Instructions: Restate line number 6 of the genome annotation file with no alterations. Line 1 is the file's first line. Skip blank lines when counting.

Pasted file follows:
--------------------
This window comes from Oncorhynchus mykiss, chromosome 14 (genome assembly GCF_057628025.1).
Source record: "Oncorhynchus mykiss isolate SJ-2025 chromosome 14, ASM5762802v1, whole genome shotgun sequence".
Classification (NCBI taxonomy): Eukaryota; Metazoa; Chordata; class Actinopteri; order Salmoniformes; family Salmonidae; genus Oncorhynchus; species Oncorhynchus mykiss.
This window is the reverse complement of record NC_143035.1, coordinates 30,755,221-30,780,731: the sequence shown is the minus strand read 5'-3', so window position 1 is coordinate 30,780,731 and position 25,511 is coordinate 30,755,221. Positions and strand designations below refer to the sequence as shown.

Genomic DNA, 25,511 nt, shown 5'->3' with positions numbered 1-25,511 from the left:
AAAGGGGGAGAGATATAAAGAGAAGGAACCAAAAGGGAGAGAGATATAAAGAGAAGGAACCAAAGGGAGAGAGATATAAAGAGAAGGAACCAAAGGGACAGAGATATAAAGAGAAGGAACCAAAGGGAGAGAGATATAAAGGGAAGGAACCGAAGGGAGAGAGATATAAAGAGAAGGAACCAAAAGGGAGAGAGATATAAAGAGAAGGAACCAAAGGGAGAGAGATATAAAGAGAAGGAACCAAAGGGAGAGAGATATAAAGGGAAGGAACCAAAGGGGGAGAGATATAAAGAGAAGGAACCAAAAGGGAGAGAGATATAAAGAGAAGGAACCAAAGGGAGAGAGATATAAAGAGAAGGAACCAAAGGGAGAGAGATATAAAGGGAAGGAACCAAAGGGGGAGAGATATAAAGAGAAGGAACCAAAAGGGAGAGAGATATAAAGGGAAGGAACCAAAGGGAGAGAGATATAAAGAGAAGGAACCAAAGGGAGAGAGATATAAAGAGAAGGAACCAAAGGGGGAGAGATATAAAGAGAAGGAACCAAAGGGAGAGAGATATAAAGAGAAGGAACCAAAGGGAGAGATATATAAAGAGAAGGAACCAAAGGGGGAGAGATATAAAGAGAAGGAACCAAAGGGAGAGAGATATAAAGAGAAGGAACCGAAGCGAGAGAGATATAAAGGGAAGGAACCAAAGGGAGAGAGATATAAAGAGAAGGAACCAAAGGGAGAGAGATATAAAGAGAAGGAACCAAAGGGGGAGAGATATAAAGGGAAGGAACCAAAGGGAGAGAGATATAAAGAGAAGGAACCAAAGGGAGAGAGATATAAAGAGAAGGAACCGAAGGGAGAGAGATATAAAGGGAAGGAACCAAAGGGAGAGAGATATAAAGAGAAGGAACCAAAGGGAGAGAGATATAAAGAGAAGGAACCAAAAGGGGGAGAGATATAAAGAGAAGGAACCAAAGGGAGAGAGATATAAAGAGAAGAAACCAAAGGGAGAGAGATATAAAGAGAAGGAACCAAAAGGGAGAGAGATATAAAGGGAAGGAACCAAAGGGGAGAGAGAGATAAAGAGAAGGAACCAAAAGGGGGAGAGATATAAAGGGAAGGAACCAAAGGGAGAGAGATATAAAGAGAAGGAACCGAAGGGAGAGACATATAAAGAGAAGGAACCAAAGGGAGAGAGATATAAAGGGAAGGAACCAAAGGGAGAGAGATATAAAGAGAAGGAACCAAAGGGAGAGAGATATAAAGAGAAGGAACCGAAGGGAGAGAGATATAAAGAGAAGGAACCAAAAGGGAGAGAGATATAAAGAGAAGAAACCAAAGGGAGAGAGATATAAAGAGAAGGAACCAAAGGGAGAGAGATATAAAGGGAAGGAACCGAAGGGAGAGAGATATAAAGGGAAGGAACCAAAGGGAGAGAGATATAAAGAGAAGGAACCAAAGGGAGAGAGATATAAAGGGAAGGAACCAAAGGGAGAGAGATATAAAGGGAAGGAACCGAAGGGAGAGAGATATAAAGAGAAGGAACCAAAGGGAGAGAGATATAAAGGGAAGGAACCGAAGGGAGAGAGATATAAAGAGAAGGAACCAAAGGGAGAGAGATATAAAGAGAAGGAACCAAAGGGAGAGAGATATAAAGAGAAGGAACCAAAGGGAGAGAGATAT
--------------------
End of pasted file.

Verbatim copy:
AAAGGGGGAGAGATATAAAGAGAAGGAACCAAAAGGGAGAGAGATATAAAGAGAAGGAACCAAAGGGAGAGAGATATAAAGAGAAGGAACCAAAGGGACAGAGATATAAAGAGAAGGAACCAAAGGGAGAGAGATATAAAGGGAAGGAACCGAAGGGAGAGAGATATAAAGAGAAGGAACCAAAAGGGAGAGAGATATAAAGAGAAGGAACCAAAGGGAGAGAGATATAAAGAGAAGGAACCAAAGGGAGAGAGATATAAAGGGAAGGAACCAAAGGGGGAGAGATATAAAGAGAAGGAACCAAAAGGGAGAGAGATATAAAGAGAAGGAACCAAAGGGAGAGAGATATAAAGAGAAGGAACCAAAGGGAGAGAGATATAAAGGGAAGGAACCAAAGGGGGAGAGATATAAAGAGAAGGAACCAAAAGGGAGAGAGATATAAAGGGAAGGAACCAAAGGGAGAGAGATATAAAGAGAAGGAACCAAAGGGAGAGAGATATAAAGAGAAGGAACCAAAGGGGGAGAGATATAAAGAGAAGGAACCAAAGGGAGAGAGATATAAAGAGAAGGAACCAAAGGGAGAGATATATAAAGAGAAGGAACCAAAGGGGGAGAGATATAAAGAGAAGGAACCAAAGGGAGAGAGATATAAAGAGAAGGAACCGAAGCGAGAGAGATATAAAGGGAAGGAACCAAAGGGAGAGAGATATAAAGAGAAGGAACCAAAGGGAGAGAGATATAAAGAGAAGGAACCAAAGGGGGAGAGATATAAAGGGAAGGAACCAAAGGGAGAGAGATATAAAGAGAAGGAACCAAAGGGAGAGAGATATAAAGAGAAGGAACCGAAGGGAGAGAGATATAAAGGGAAGGAACCAAAGGGAGAGAGATATAAAGAGAAGGAACCAAAGGGAGAGAGATATAAAGAGAAGGAACCAAAAGGGGGAGAGATATAAAGAGAAGGAACCAAAGGGAGAGAGATATAAAGAGAAGAAACCAAAGGGAGAGAGATATAAAGAGAAGGAACCAAAAGGGAGAGAGATATAAAGGGAAGGAACCAAAGGGGAGAGAGAGATAAAGAGAAGGAACCAAAAGGGGGAGAGATATAAAGGGAAGGAACCAAAGGGAGAGAGATATAAAGAGAAGGAACCGAAGGGAGAGACATATAAAGAGAAGGAACCAAAGGGAGAGAGATATAAAGGGAAGGAACCAAAGGGAGAGAGATATAAAGAGAAGGAACCAAAGGGAGAGAGATATAAAGAGAAGGAACCGAAGGGAGAGAGATATAAAGAGAAGGAACCAAAAGGGAGAGAGATATAAAGAGAAGAAACCAAAGGGAGAGAGATATAAAGAGAAGGAACCAAAGGGAGAGAGATATAAAGGGAAGGAACCGAAGGGAGAGAGATATAAAGGGAAGGAACCAAAGGGAGAGAGATATAAAGAGAAGGAACCAAAGGGAGAGAGATATAAAGGGAAGGAACCAAAGGGAGAGAGATATAAAGGGAAGGAACCGAAGGGAGAGAGATATAAAGAGAAGGAACCAAAGGGAGAGAGATATAAAGGGAAGGAACCGAAGGGAGAGAGATATAAAGAGAAGGAACCAAAGGGAGAGAGATATAAAGAGAAGGAACCAAAGGGAGAGAGATATAAAGAGAAGGAACCAAAGGGAGAGAGATAT